Thousands of Brits return to UK to avoid France quarantine

15 August 2020, 08:23

Holidaymakers have been rushing back from France
Holidaymakers have been rushing back from France. Picture: PA

By Maddie Goodfellow

Tens of thousands of UK tourists in France have made it home before the imposition of quarantine restrictions at 4am this morning.

Tickets for planes, trains and ferries were snapped up by travellers at increased prices as they attempted to beat the deadline.

The dash to get home was prompted by the decision to impose a 14-day self-isolation quarantine on travellers from France due to rising numbers of coronavirus cases in the country.

Transport Secretary Grant Shapps insisted the Government had taken "a practical approach" to the new restrictions.

The quarantine conditions also apply to travellers returning to or visiting the UK from the Netherlands, Monaco, Malta, Turks & Caicos and Aruba.

Holidaymakers spend £1,000 on early travel back from France to avoid quarantine

Eurotunnel Le Shuttle, the train service which carries vehicles through the Channel Tunnel, was fully booked on Friday.

A spokesman said 12,000 people tried to book tickets in the hour after the new rules were announced at about 10pm on Thursday, compared with just hundreds normally.

Some air fares were more than six times more expensive than normal.

British Airways was selling tickets for a flight from Paris to London Heathrow on Friday night costing £452.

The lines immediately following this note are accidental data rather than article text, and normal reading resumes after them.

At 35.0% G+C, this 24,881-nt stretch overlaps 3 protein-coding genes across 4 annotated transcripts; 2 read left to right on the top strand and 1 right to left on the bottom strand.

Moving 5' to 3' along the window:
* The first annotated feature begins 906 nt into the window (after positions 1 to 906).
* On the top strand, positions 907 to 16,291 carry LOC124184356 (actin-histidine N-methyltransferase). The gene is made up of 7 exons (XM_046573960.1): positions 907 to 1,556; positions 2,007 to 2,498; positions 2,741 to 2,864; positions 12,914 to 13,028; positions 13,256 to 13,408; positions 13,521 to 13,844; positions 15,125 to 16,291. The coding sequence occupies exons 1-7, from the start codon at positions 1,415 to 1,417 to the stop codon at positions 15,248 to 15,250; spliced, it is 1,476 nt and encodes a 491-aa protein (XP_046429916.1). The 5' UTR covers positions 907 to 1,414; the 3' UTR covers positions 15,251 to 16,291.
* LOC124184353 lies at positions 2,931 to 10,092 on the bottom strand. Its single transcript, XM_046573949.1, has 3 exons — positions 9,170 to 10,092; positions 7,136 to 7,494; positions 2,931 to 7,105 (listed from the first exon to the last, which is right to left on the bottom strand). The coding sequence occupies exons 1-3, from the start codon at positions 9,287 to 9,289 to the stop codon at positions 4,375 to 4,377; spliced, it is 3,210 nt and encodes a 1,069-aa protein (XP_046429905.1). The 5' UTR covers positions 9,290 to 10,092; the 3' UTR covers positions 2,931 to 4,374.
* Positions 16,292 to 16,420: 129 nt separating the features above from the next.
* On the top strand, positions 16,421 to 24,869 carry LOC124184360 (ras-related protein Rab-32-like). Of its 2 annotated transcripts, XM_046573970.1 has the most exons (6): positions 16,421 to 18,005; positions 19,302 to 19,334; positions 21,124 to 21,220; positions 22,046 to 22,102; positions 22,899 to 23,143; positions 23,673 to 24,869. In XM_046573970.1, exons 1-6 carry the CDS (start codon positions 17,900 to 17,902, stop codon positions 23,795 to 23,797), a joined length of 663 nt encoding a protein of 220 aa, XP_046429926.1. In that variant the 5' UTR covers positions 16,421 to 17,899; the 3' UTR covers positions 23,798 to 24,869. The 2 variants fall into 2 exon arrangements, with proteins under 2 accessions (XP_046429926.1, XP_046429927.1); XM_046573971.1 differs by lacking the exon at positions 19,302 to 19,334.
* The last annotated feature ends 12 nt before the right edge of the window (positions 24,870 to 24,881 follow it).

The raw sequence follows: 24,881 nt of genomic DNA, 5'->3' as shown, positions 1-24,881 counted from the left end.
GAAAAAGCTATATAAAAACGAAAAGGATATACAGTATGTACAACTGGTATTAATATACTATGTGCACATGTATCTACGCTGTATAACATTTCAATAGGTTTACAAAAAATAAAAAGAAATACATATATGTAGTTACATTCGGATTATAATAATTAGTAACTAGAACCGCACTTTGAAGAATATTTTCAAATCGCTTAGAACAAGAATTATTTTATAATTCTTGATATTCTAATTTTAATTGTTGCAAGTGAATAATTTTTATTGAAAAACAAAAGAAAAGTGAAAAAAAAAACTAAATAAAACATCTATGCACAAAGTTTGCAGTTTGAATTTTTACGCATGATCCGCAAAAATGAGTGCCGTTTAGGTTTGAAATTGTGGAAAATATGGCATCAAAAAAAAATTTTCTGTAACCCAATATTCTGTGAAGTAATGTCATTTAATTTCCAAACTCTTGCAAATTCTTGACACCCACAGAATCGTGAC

The same journey on Saturday could be made with the airline for just £66.

The cheapest ticket on a Eurostar train from Paris to London was £210, compared with £165 on Saturday.

Trains were busy as people scrambled for last minute seats
Trains were busy as people scrambled for last minute seats. Picture: PA

Matt, a teacher from Manchester who did not share his second name, took his car on a Channel Tunnel train which was due to arrive back in the UK at 3.55am.

His family had been camping in the Dordogne and had planned to come home on Monday but changed their tickets for an extra £115.

The family drove for 10 hours to Calais to catch the train and spent another £66 to stay at a hotel in the early hours before driving on to Manchester.

"We literally got on the last available train... we'd been keeping up-to-date with the chaos at Calais so we were fearing the worst," the 40-year-old said.

"Luckily, once we got to Calais we sailed through and actually got back at just gone 3am."

Matt said he did not want his family to be in quarantine on his daughter's eighth birthday next Friday, and the new measures would also have prevented a trip to see family in Scotland next weekend.

Asked about the Government's timing over imposing the deadline, Matt said: "How much swearing are you allowed to include if I give you my honest views on the Government?

"They're a complete shambles, beyond incompetent... they need to be clearer and give more warning.

"Is there a tipping point figure (of coronavirus cases), or do they just apply it as and when they feel like it?"

Another holidaymaker, Joe White from Surrey, said they were "proactive" and had booked their Friday night journey back to the UK early in anticipation of a rule change.

"I think the Government were pretty transparent that France was likely to be added to the quarantine list and I feel that anyone going away should have been prepared to take the risk that they might have to quarantine," the 31-year-old said.

"If they weren't prepared to do so then should have stayed at home."

However, Mr White was one of many to be caught in long queues at the Channel Tunnel.